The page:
Miguel Rodriguez, an opposition member of Congress who leaked government memos from the Oil Ministry, predicted that the loans will “end up accelerating the bankruptcy” of Petroleum of Venezuela SA, known by its Spanish acronym, PDVSA.
Oil Minister Rafael Ramirez was so alarmed that he warned President Hugo Chavez that the terms of the loan - which require payment in hundreds of thousands of barrels of oil at cut-rate prices - are creating a “very heavy financial load for PDVSA.”
He said the loans are unconstitutional partly because they violate a national law prohibiting the use of state resources as loan guarantees.
“These are illegal debt mechanisms,” he said.
“The president uses the ‘China fund’ as if it were money in his own pocket,” he said.
“Venezuelans have no access to timely, reliable information, and as a consequence, we have no idea how much money is left, how much we owe or the terms under which we have to pay it off,” Mr. Capriles said during a debate in November.
Since 2007, Mr. Chavez's government has received some $32 billion from China to finance infrastructure construction throughout the country and for oil projects in the Orinoco tar sands, the world’s single largest petroleum reserves, with 513 billion barrels of recoverable heavy crude oil.
Fueling the Chavez machine
Critics say the Chinese have given Mr. Chavez an untracked source of money that has propped up his political machine.
Others also suspect that the deals violate Venezuelan law and that Mr. Capriles, if he becomes president, would renegotiate and possibly cancel many of the loans.
“This poses a risk to China of a new government repudiating the loans,” he said.
“The whole arrangement, as far as it is known, is very muddy,” he told The Times. “It is a mortgage on our future oil development.”
Because it has been tapped repeatedly to pay for Mr. Chavez’s various social projects, PDVSA has been forced to go on a borrowing spree in recent years. In 2006, it borrowed $2.5 billion. As of December, that figure had shot up to $34.9 billion.
Chavez haggles for cash
It shows that Mr. Chavez originally requested one loan of $116 billion over a decade, a deal that would have required Venezuela to repay Beijing 250,000 barrels of oil per day for 10 years. That would be about one-third the amount the United States imported from Venezuela in November alone, the last month for which U.S. figures are available.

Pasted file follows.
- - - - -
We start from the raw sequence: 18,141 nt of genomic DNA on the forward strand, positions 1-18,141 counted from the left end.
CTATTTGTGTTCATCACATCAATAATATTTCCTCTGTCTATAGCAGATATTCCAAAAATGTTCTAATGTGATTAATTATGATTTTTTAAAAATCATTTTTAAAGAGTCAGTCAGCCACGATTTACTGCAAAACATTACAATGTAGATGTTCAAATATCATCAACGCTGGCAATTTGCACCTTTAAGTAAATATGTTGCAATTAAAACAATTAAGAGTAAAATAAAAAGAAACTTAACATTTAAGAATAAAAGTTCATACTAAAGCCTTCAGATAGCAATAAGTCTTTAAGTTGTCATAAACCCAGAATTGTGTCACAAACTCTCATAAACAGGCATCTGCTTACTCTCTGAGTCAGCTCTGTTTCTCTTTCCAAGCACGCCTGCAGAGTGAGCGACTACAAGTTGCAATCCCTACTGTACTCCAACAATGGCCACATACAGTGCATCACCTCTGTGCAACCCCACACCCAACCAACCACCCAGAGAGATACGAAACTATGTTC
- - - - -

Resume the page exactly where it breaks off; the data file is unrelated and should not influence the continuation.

The Chinese appear to have balked and asked to see in advance a list of Mr. Chavez’s projects that he would finance with the loans. A PDVSA manager named Asdrubal Chavez, however, presented the Chinese with a preliminary list of projects that totaled only $38 billion.
No other details are known about the deal.
Oil is now trading at more than $100 a barrel.
After Mr. Rodriguez made the documents public, Mr. Ramirez of PDVSA announced in November that the structure of the company’s payments had been changed and that PDVSA would be paid $7 billion for Chinese oil shipments in 2011.
“In the event of a regime change, an immediate, urgent effort must be undertaken to evaluate all important aspects of the Venezuela oil industry,” he said.
Mr. Giusti said it would be unwise to nullify Chinese deals without thoroughly reviewing them.
“Each one of them, as many others, should be evaluated commercially and strategically on its own merits and shortcomings,” he added.
“If current conditions are not fair, they should be renegotiated and only canceled if the other party is not willing to do it.”
In recent years, China has become a major lender in Latin America.
Chinese state banks have lent more than $75 billion to regional governments since 2005. In 2010, they made more loans than the World Bank, Inter-American Development Bank and Export-Import Bank of the United States combined, according to a report by the Washington-based Inter-American Dialogue.
Venezuela and Ecuador together received 61 percent of all loans in the region.
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